There was a short article yesterday in the Bristol (CT) Press by Connecticut Attorney Daniel O. Tully pointing out that “If your finances have changed markedly since you wrote your will, you should check your estate plan to see if you need to make any changes.” This is especially true if your plan includes “specific bequests” which are gifts of specific property upon your death.
For example, your Will might currently state, “I give, devise, and bequeath my 10,000 shares of my Citibank stock to my son Barack, and the rest, residue, and remainder of my estate to my daughter Michelle”
Assume you executed your Will on March 16, 2004. On that date, 10,000 shares of Citibank was worth close to $500,000. Today, after the perceptions decline in the stock market,10,000 shares of Citibank is worth about $17,000. If you died today with those provisions in place, this could create an inequity that you hadn’t intended. Therefore, it is a good idea to review your documents to see if you made any specific bequests, and contact your estate planning attorney to discuss whether or not a change is necessary.
Also, as I have written about before, I believe that this decline in the world economy provides the greatest opportunity for gift and estate tax planning in years, possibly ever. Note that I am not talking about Citibank, or any specific stock or asset in particular, but just assets in general.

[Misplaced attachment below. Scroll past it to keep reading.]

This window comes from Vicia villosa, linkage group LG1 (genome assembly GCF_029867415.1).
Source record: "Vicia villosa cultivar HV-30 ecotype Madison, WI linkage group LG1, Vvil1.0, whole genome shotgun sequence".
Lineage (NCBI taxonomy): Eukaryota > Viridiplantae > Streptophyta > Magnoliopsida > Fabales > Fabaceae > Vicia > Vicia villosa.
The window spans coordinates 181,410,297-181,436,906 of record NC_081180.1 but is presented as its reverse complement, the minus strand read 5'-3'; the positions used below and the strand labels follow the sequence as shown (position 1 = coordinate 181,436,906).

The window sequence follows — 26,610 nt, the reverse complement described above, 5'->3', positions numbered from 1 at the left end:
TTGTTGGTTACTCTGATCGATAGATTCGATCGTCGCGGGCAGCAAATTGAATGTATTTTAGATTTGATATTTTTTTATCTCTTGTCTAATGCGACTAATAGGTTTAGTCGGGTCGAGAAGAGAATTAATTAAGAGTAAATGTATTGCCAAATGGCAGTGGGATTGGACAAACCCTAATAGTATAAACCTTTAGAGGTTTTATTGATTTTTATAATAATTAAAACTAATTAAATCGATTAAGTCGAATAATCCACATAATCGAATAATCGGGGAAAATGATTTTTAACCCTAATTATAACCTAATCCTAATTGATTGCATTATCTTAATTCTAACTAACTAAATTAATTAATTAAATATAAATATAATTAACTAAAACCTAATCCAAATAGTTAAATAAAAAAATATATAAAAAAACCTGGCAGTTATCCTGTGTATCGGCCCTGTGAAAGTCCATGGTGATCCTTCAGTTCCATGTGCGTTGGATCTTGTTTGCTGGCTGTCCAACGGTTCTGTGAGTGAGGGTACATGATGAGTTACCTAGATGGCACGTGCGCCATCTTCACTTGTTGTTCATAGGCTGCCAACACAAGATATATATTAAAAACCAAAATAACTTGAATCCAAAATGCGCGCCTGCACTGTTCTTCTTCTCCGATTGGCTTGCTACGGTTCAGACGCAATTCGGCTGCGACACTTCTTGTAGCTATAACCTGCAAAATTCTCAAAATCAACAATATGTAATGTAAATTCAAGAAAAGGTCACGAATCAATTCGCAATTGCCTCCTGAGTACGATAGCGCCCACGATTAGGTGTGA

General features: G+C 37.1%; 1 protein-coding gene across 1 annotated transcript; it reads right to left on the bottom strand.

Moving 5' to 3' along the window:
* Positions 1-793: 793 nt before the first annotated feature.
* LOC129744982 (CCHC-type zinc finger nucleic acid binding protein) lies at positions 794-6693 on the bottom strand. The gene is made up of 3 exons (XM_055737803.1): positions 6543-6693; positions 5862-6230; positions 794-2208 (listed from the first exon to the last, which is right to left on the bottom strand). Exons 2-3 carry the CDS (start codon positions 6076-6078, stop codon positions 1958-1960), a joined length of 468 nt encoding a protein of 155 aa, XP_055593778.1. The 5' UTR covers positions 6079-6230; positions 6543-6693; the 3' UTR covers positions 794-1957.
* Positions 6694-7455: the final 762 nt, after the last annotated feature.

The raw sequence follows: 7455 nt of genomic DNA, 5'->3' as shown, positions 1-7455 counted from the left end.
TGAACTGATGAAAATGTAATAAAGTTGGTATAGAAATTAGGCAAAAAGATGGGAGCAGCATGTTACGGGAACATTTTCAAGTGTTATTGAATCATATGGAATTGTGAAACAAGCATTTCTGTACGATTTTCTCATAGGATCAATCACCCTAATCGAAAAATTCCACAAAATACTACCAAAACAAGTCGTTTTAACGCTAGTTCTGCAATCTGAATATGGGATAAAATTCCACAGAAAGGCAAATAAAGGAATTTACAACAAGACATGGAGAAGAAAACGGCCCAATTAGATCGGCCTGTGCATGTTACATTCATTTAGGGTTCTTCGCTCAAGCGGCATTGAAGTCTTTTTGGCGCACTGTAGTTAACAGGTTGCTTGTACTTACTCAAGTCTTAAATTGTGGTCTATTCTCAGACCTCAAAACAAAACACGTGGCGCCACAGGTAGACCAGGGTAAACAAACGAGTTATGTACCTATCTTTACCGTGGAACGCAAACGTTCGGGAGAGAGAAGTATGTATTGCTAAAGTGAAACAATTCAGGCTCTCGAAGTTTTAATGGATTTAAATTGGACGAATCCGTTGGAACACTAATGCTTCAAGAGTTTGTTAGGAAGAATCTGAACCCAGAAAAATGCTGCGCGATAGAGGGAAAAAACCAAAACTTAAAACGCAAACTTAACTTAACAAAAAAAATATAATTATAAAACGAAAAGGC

Currently — and I am simplifying this — the US imposes a gift tax on the value of assets that you give away during life, and on the value of assets that you own upon your death. One of the benefits of giving away assets now is that you are only subject to tax on the current value of the asset, and all of the future appreciation is removed from your estate and not subject to the gift or estate tax. If you are relatively young and healthy, and you believe that in the long term that the value of the assets you own will appreciate, you should evaluate whether it makes sense to give some property to your children or even grandchildren now, so if the value of that property comes back up, it will be out of your estate and not subject to the estate and gift tax. Even after the current stock market decline, $10,000 invested in Microsoft in early 1990 would be worth $282,200 today. A gift of Microsoft stock in 1990 would have removed all of that appreciation from your estate.
I realize that many people are concerned about giving away assets now — either because they do not believe that their children are ready to handle large amounts of money or they are afraid that they themselves will need the money to live later in life. Depending on your individual circumstance, there may be solutions to each of these problems, which your estate planning attorney can discuss with you.